The Bureau of Justice Statistics (BJS) has released Stalking Victimization in the United States. The special report presents findings on nonfatal incidents based on the largest data collection of such behavior to date. Data were collected in a supplement to the National Crime Victimization Survey (NCVS) and sponsored by the Office on Violence Against Women (OVW). Topics covered in the report include stalking and harassment prevalence rates by demographic characteristics, offender attributes, victim-offender relationship, duration of stalking, cyberstalking, protection measures, and emotional impact. The document also contains data concerning whether victims sought help from others, the involvement of a weapon, injuries sustained, other crimes perpetrated by the stalker, and response by the criminal justice system.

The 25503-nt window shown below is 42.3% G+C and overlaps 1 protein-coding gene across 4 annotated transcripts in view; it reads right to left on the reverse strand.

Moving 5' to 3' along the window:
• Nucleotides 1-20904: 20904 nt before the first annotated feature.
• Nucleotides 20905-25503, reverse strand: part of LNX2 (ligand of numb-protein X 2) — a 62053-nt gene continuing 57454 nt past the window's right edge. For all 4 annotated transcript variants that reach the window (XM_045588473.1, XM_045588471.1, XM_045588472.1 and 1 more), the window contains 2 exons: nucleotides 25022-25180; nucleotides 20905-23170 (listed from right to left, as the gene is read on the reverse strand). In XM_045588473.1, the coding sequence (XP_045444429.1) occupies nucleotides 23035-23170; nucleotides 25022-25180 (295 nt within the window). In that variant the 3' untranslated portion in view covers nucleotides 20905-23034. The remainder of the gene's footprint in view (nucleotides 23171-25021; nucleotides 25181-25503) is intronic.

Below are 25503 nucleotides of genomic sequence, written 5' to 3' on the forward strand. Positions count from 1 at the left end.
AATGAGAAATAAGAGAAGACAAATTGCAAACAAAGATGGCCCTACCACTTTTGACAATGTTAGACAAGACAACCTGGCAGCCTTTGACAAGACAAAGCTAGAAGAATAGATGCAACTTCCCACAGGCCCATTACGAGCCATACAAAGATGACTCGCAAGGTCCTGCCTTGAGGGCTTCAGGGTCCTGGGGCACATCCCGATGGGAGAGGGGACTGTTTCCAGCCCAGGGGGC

Highlights from the report revealed that about half (46 percent) of stalking victims experienced at least one unwanted contact per week, and 11 percent of victims said that they had been stalked for five years or more. Approximately 1 in 4 stalking victims reported some form of cyberstalking, such as e-mail (83 percent) or instant messaging (35 percent). Women were at greater risk than men for stalking victimization; however, women and men were equally likely to experience harassment. Nearly 3 in 4 stalking victims knew their offender in some capacity. More than half of stalking victims lost five or more days from work. The report is available at the BJS website, http://www.ojp.usdoj.gov/bjs, and at the National Criminal Justice Reference Service’s website, http://www.ncjrs.gov, under NCJ 224527.